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Children - our most vulnerable citizens

28 April 2008

Children - our most vulnerable citizens

Kiwi kids are the biggest victims of the current food price crisis, Green Party Children's Issues spokesperson Sue Bradford says.

"With news that one in four New Zealanders fear they won't be able to meet their rent or mortgage payments within the next 12 months, and with food and fuel prices rising daily, it is critical that policy makers consider what happens to children at a time of economic crisis.

"We still have some 20 percent of New Zealand's children living in poverty, fundamentally as a legacy of the economic policies in the 1980s and 90s.

"My fear is that the growing crisis in food price rises and the housing market means that a new generation of children - and adults - will likewise begin to sink into a life of food and housing insecurity and ever-growing debt, with all the health and welfare problems that arise from simply not having enough money to live on.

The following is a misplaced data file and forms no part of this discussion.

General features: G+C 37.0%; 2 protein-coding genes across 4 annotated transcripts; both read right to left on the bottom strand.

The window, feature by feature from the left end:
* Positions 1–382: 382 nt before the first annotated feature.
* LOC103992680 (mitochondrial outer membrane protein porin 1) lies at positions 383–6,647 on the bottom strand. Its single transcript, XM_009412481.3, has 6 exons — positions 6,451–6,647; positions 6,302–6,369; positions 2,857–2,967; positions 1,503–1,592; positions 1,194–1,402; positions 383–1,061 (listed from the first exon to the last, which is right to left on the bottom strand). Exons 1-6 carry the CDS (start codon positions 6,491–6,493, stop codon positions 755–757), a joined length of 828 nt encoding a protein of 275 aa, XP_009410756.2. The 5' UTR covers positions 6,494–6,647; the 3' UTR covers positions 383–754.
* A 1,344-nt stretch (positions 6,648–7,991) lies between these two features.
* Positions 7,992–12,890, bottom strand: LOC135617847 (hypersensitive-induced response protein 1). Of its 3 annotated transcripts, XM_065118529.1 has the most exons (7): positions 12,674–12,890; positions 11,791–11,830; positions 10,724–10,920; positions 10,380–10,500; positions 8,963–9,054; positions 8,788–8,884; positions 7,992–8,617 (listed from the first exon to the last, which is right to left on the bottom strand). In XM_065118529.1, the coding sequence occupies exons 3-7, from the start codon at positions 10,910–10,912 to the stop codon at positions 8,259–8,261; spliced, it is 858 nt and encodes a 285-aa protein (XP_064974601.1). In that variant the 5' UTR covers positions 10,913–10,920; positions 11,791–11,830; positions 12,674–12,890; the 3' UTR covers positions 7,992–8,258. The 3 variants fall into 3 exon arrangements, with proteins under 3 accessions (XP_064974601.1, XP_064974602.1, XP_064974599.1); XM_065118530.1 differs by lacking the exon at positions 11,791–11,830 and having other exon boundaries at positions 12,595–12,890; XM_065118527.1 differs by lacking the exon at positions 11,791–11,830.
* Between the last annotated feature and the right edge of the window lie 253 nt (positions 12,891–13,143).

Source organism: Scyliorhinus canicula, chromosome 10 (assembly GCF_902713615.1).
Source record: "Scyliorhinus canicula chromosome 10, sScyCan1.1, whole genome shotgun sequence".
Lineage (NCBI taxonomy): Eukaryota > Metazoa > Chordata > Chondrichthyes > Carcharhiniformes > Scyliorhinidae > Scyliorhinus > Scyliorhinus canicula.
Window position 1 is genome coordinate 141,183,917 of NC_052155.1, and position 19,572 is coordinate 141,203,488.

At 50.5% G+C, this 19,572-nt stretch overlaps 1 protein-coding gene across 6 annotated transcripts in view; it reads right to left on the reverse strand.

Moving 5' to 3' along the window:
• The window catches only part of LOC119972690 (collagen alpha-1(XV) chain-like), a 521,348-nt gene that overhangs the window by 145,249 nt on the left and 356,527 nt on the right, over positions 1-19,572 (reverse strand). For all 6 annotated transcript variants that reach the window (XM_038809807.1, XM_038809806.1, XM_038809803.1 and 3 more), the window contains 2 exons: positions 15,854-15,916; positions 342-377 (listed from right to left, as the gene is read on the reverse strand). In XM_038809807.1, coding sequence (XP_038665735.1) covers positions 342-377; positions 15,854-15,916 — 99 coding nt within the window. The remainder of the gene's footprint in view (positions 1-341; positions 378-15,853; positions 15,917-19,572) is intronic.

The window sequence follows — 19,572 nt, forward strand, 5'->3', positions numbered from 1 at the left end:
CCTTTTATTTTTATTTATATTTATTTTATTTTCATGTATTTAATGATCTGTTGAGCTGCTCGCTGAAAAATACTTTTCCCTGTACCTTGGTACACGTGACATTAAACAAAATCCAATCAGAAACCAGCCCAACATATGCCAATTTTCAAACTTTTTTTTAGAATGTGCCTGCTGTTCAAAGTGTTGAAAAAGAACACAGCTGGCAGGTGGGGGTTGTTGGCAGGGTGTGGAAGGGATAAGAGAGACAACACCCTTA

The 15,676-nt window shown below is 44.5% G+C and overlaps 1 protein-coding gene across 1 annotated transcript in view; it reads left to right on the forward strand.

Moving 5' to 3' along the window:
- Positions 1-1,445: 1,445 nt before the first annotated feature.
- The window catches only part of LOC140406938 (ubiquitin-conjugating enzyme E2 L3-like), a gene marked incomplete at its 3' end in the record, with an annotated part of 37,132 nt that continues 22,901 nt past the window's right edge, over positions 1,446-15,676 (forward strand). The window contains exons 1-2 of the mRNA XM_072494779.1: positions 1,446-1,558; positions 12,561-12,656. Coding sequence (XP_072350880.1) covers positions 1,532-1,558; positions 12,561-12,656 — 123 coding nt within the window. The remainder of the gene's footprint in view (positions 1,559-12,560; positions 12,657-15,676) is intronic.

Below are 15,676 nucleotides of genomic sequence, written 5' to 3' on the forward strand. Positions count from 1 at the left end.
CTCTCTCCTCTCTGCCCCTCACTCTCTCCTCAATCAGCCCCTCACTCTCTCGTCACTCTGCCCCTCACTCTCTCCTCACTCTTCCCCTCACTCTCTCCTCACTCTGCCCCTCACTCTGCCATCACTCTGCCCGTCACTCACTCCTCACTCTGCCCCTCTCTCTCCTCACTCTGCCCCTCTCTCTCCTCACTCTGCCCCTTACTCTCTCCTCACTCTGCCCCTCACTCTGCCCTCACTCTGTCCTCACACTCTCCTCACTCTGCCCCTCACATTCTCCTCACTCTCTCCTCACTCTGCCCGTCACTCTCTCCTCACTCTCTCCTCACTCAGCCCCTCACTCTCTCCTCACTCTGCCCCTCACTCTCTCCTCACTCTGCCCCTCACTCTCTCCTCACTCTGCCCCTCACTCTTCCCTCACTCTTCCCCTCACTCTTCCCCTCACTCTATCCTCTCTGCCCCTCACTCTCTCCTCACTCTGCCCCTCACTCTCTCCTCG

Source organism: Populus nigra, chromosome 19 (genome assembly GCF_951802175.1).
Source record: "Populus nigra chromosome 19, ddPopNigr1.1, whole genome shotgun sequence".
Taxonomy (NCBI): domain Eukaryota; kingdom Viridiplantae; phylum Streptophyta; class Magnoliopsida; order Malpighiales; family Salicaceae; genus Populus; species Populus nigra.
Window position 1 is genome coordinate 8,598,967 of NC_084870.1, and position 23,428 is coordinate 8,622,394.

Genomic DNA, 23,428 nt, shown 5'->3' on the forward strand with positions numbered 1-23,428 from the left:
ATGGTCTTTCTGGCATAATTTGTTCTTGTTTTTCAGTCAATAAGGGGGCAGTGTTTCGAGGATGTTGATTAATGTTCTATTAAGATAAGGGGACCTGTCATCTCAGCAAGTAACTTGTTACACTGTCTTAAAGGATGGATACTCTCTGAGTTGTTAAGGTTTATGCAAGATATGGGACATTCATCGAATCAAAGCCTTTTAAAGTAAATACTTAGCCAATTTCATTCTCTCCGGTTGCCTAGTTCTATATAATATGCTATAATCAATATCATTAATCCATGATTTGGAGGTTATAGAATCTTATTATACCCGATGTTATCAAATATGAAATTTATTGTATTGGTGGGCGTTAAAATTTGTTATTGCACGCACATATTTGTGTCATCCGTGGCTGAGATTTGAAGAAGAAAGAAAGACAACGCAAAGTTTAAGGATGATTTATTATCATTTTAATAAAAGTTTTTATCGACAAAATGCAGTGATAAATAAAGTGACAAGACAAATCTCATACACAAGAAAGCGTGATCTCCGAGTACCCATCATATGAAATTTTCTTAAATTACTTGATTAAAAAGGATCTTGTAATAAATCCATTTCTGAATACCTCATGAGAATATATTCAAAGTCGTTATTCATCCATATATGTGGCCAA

"The fact that too many children are growing up in poverty, and that this number is likely to grow, is a key issue for the Green Party in the coming election."

As a matter of priority the Greens call for the minimum wage to be lifted to at least $15 an hour immediately; and also support workers in their call for a rise which meets true increases in living costs in the current wage round. All social welfare benefits to be raised to levels people can actually live on. A big increase in the number of state houses being built or leased, and more funding to go into the community housing sector and emergency housing for people in need. And removing the discriminatory features of Working for Families so beneficiary families get the same level of support as working families

"I also welcome the release of a major Child Poverty Action Group report: 'Left Behind: How Social & Income Inequalities Damage New Zealand Children' this evening," Ms Bradford says.

"CPAG is well aware of the need for action in areas like poverty elimination, incomes and tax, health, education, housing and social hazards like gambling.

"Children are both our future and our most vulnerable citizens. We need to make sure they grow up in healthy, safe homes and have enough nutritious food to eat. Making sure our children's basic needs are met is the most vital form of social investment," Ms Bradford says.


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